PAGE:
To the person who ghosted: I get it. The person you were talking to wasn’t living up to your expectations, or they gave you a red flag, or life just got really damn busy and you couldn’t handle something (someone) else. But while people don’t owe you shit in life, there is a minimum expectation. While it’s easy to just ghost someone you’re no longer interested in, it also makes you an entitled jerk. If you’ve ever ghosted someone, have you stopped to think about the consequences of your actions?

Being ghosted by someone you’ve developed feelings for is the worst. There’s a sinking feeling in your chest and your heart drops to the pit of your stomach. You try to wrap your head around it: Did something happen to them? Are they okay? Eventually though, these logical thoughts start imploding. You start thinking it was your fault. Was it something I said? Something I didn’t say or do? What’s wrong with me?

The problem is that you just don’t know. You could spend days, weeks or even months wondering if the reason someone ghosted you was your fault. While I can sit here and say it isn’t, the truth is I’ve been in that position of being ghosted and trying to understand why. And now, there’s nothing I can say other than you eventually get used to it and you are able to recover faster when it inevitably happens again. But sadly, nothing will ever soften the blow of being ghosted.



The art of being single

Ghosting, bad dates, and trying again

So Valentine’s Day was a few days ago. While some single people don’t care, for others it might be hard to deal with being alone when love and romance are so commercially advertised. If you’re one of those people, you might have questions about your relationship status. How do you deal with rejection? How do you deal with ghosting? How do you deal with never feeling like you’re adequate and like you’re going to be single forever while everyone else’s love life is flourishing?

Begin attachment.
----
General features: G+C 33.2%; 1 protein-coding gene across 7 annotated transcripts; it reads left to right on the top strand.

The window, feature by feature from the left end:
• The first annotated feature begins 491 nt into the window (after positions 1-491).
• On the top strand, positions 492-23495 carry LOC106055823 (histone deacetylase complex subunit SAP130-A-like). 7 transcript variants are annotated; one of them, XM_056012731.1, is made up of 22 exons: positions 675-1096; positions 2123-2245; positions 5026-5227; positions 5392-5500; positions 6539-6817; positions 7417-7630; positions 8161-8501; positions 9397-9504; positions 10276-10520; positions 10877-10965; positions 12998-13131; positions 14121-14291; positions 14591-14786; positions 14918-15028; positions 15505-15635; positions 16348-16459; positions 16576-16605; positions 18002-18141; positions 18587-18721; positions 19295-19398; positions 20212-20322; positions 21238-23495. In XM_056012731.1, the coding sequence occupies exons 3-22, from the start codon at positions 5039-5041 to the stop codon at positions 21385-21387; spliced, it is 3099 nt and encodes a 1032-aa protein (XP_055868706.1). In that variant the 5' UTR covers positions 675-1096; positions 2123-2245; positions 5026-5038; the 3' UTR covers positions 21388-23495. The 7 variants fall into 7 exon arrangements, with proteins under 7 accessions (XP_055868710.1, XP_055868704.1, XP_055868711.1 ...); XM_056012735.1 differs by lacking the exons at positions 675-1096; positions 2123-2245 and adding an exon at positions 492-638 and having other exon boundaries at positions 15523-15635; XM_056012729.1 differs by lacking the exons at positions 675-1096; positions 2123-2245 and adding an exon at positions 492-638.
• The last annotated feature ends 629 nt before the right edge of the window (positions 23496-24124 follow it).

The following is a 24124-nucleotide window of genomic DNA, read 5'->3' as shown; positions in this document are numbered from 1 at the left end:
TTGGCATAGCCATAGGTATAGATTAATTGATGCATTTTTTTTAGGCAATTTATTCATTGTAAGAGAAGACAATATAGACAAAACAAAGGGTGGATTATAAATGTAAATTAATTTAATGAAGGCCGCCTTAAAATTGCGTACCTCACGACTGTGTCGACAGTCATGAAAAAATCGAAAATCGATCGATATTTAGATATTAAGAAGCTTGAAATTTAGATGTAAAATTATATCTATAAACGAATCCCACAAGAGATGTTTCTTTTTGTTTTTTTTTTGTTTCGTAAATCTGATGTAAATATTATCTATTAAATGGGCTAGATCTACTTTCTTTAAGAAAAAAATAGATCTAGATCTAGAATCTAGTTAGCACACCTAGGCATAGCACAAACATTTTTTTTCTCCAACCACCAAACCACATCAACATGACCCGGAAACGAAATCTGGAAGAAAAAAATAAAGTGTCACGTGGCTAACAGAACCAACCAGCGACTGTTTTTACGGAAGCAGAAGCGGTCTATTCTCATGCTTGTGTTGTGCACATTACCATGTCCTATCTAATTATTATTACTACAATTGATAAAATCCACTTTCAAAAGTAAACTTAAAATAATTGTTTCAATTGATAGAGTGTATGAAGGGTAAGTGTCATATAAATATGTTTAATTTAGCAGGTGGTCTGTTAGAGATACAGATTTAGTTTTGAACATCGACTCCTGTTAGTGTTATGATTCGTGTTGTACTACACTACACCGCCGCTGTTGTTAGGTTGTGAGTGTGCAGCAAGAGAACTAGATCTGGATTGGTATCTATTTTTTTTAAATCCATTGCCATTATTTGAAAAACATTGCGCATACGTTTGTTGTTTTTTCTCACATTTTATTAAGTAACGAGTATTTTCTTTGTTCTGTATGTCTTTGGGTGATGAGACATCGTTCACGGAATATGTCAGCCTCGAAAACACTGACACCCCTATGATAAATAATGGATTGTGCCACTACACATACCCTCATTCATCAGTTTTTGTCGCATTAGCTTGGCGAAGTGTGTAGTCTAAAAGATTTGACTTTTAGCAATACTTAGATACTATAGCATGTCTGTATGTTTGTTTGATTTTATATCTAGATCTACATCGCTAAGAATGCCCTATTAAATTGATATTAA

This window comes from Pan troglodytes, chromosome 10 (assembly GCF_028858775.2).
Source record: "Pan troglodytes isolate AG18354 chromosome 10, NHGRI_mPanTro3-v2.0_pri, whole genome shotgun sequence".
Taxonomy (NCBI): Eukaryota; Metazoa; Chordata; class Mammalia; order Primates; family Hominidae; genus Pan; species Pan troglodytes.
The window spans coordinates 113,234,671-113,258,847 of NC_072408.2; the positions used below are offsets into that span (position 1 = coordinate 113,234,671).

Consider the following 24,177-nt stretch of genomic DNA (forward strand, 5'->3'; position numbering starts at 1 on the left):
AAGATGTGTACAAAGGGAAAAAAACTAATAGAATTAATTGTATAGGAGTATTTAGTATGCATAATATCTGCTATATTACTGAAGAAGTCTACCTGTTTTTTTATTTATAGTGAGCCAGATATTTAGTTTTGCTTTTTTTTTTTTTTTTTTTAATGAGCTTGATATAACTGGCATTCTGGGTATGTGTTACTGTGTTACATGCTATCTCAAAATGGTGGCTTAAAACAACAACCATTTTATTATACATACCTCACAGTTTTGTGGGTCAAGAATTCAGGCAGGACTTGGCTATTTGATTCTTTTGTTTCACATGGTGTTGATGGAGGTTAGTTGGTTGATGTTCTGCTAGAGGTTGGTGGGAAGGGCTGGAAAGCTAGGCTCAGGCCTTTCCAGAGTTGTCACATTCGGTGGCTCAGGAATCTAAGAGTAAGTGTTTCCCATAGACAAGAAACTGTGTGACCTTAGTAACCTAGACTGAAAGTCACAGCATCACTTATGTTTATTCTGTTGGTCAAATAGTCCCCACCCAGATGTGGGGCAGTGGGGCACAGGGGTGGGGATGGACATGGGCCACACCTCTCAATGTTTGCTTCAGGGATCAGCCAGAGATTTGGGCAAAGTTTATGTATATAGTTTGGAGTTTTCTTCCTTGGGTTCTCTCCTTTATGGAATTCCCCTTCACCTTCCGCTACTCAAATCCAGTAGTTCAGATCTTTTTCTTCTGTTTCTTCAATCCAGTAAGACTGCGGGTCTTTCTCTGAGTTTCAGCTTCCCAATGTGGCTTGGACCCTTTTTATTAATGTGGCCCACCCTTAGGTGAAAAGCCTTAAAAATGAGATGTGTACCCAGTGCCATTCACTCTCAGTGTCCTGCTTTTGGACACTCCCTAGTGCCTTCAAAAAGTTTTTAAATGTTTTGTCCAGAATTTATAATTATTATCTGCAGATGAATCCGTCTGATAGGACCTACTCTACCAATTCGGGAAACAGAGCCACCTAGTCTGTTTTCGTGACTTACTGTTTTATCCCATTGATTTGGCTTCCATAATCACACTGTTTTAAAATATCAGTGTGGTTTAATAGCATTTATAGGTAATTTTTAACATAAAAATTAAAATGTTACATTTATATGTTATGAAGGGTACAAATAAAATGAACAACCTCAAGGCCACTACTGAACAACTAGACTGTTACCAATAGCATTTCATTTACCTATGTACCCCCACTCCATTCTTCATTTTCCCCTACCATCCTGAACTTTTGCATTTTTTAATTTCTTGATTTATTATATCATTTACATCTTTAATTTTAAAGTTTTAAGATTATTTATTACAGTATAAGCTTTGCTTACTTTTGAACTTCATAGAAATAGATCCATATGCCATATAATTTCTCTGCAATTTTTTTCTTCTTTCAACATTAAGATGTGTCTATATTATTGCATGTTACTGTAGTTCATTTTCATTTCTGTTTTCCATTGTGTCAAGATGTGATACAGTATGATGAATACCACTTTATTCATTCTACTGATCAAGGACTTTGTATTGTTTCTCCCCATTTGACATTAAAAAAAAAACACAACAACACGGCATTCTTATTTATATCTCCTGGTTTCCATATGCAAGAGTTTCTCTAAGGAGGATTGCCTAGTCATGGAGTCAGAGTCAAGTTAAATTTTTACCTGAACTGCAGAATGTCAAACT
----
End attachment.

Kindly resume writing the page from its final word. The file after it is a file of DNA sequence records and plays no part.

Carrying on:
The answer? You just do.

I know it’s frustrating. I know it’s sad. And I know, after a while, it’s exhausting. But I also know that it isn’t the end of the world; you’re going to go on other dates, and you will eventually find your person.

Now, while you wait to find your person, you’re going to (more likely than not) go through a few rough patches. You might be on every dating app possible with no luck of finding someone cute and interesting, or shooting your shot just to get rejected. Or, you might go on your fifth terrible date this month, or you might be talking to someone you’re starting to like, but are then ghosted. You might go through all of this. I feel you, but know that you aren’t alone in this struggle of trying to not be single.

Let’s face it: no matter how many times we think Tinder or Bumble or Hinge (or the countless other dating apps) might work out—after deleting and re-downloading them three times this month—they most likely won’t. Out of so many people that use any or all of these apps, how many of them actually find what they’re looking for?